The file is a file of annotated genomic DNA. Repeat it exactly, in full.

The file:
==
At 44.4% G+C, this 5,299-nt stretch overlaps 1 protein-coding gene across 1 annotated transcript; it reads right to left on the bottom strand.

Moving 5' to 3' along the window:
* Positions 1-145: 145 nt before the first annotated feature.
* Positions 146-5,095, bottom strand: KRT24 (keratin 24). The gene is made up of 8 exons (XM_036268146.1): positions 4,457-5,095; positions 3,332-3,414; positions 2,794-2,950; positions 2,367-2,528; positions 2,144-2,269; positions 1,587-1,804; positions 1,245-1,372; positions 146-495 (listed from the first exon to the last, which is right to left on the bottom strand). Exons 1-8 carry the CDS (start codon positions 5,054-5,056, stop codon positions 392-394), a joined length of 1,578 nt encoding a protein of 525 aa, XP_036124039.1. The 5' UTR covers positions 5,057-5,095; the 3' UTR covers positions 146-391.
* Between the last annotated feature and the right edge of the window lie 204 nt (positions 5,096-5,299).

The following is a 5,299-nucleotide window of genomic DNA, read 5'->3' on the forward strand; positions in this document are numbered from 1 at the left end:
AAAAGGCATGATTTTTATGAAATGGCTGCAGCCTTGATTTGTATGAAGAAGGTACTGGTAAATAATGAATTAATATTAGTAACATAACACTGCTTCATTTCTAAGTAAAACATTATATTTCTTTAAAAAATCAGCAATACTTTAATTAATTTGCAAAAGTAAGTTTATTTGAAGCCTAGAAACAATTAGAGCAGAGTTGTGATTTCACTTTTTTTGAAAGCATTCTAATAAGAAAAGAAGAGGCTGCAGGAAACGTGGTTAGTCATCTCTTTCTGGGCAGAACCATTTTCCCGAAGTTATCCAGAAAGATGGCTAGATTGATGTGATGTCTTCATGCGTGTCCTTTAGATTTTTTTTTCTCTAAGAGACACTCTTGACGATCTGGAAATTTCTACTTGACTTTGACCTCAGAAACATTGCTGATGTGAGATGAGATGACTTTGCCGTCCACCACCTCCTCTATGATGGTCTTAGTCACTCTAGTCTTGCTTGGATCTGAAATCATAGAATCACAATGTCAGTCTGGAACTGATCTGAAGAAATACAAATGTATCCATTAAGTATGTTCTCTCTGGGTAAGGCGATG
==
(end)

At 44.4% G+C, this 5,299-nt stretch overlaps 1 protein-coding gene across 1 annotated transcript; it reads right to left on the bottom strand.

Moving 5' to 3' along the window:
* Positions 1-145: 145 nt before the first annotated feature.
* Positions 146-5,095, bottom strand: KRT24 (keratin 24). The gene is made up of 8 exons (XM_036268146.1): positions 4,457-5,095; positions 3,332-3,414; positions 2,794-2,950; positions 2,367-2,528; positions 2,144-2,269; positions 1,587-1,804; positions 1,245-1,372; positions 146-495 (listed from the first exon to the last, which is right to left on the bottom strand). Exons 1-8 carry the CDS (start codon positions 5,054-5,056, stop codon positions 392-394), a joined length of 1,578 nt encoding a protein of 525 aa, XP_036124039.1. The 5' UTR covers positions 5,057-5,095; the 3' UTR covers positions 146-391.
* Between the last annotated feature and the right edge of the window lie 204 nt (positions 5,096-5,299).

The following is a 5,299-nucleotide window of genomic DNA, read 5'->3' on the forward strand; positions in this document are numbered from 1 at the left end:
AAAAGGCATGATTTTTATGAAATGGCTGCAGCCTTGATTTGTATGAAGAAGGTACTGGTAAATAATGAATTAATATTAGTAACATAACACTGCTTCATTTCTAAGTAAAACATTATATTTCTTTAAAAAATCAGCAATACTTTAATTAATTTGCAAAAGTAAGTTTATTTGAAGCCTAGAAACAATTAGAGCAGAGTTGTGATTTCACTTTTTTTGAAAGCATTCTAATAAGAAAAGAAGAGGCTGCAGGAAACGTGGTTAGTCATCTCTTTCTGGGCAGAACCATTTTCCCGAAGTTATCCAGAAAGATGGCTAGATTGATGTGATGTCTTCATGCGTGTCCTTTAGATTTTTTTTTCTCTAAGAGACACTCTTGACGATCTGGAAATTTCTACTTGACTTTGACCTCAGAAACATTGCTGATGTGAGATGAGATGACTTTGCCGTCCACCACCTCCTCTATGATGGTCTTAGTCACTCTAGTCTTGCTTGGATCTGAAATCATAGAATCACAATGTCAGTCTGGAACTGATCTGAAGAAATACAAATGTATCCATTAAGTATGTTCTCTCTGGGTAAGGCGATG